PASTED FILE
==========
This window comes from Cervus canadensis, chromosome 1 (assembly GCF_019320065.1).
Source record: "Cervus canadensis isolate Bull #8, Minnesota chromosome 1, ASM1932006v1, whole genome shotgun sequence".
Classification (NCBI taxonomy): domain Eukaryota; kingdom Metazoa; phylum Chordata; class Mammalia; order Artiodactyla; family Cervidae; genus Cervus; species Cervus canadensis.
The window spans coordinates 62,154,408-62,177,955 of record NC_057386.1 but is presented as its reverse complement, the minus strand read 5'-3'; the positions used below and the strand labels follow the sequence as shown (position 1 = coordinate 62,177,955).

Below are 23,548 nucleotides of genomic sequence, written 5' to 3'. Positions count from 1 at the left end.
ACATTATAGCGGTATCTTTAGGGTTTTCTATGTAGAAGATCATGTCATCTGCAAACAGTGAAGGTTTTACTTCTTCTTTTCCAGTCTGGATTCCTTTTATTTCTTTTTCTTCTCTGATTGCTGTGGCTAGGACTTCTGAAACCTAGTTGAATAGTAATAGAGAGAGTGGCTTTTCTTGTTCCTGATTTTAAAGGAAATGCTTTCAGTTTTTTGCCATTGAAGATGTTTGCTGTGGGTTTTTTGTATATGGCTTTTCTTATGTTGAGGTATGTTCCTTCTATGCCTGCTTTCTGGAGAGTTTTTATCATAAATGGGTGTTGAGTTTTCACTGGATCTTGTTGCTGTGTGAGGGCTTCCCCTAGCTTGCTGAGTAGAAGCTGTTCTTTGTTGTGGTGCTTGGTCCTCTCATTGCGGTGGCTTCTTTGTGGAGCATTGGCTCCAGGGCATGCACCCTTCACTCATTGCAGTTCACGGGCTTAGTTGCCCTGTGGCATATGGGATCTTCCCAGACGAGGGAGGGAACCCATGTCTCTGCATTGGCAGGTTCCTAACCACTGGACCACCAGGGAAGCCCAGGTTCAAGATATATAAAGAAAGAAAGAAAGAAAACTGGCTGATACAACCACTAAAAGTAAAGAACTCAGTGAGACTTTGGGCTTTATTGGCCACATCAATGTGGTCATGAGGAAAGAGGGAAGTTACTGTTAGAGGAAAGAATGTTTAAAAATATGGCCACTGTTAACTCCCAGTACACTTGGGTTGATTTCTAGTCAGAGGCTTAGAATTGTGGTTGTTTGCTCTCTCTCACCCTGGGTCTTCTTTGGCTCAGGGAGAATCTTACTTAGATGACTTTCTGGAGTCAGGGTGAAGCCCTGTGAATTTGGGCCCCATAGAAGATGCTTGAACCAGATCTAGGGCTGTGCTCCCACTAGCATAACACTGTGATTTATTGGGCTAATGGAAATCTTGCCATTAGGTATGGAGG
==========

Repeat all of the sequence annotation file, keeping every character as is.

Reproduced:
This window comes from Cervus canadensis, chromosome 1 (assembly GCF_019320065.1).
Source record: "Cervus canadensis isolate Bull #8, Minnesota chromosome 1, ASM1932006v1, whole genome shotgun sequence".
Classification (NCBI taxonomy): domain Eukaryota; kingdom Metazoa; phylum Chordata; class Mammalia; order Artiodactyla; family Cervidae; genus Cervus; species Cervus canadensis.
The window spans coordinates 62,154,408-62,177,955 of record NC_057386.1 but is presented as its reverse complement, the minus strand read 5'-3'; the positions used below and the strand labels follow the sequence as shown (position 1 = coordinate 62,177,955).

Below are 23,548 nucleotides of genomic sequence, written 5' to 3'. Positions count from 1 at the left end.
ACATTATAGCGGTATCTTTAGGGTTTTCTATGTAGAAGATCATGTCATCTGCAAACAGTGAAGGTTTTACTTCTTCTTTTCCAGTCTGGATTCCTTTTATTTCTTTTTCTTCTCTGATTGCTGTGGCTAGGACTTCTGAAACCTAGTTGAATAGTAATAGAGAGAGTGGCTTTTCTTGTTCCTGATTTTAAAGGAAATGCTTTCAGTTTTTTGCCATTGAAGATGTTTGCTGTGGGTTTTTTGTATATGGCTTTTCTTATGTTGAGGTATGTTCCTTCTATGCCTGCTTTCTGGAGAGTTTTTATCATAAATGGGTGTTGAGTTTTCACTGGATCTTGTTGCTGTGTGAGGGCTTCCCCTAGCTTGCTGAGTAGAAGCTGTTCTTTGTTGTGGTGCTTGGTCCTCTCATTGCGGTGGCTTCTTTGTGGAGCATTGGCTCCAGGGCATGCACCCTTCACTCATTGCAGTTCACGGGCTTAGTTGCCCTGTGGCATATGGGATCTTCCCAGACGAGGGAGGGAACCCATGTCTCTGCATTGGCAGGTTCCTAACCACTGGACCACCAGGGAAGCCCAGGTTCAAGATATATAAAGAAAGAAAGAAAGAAAACTGGCTGATACAACCACTAAAAGTAAAGAACTCAGTGAGACTTTGGGCTTTATTGGCCACATCAATGTGGTCATGAGGAAAGAGGGAAGTTACTGTTAGAGGAAAGAATGTTTAAAAATATGGCCACTGTTAACTCCCAGTACACTTGGGTTGATTTCTAGTCAGAGGCTTAGAATTGTGGTTGTTTGCTCTCTCTCACCCTGGGTCTTCTTTGGCTCAGGGAGAATCTTACTTAGATGACTTTCTGGAGTCAGGGTGAAGCCCTGTGAATTTGGGCCCCATAGAAGATGCTTGAACCAGATCTAGGGCTGTGCTCCCACTAGCATAACACTGTGATTTATTGGGCTAATGGAAATCTTGCCATTAGGTATGGAGG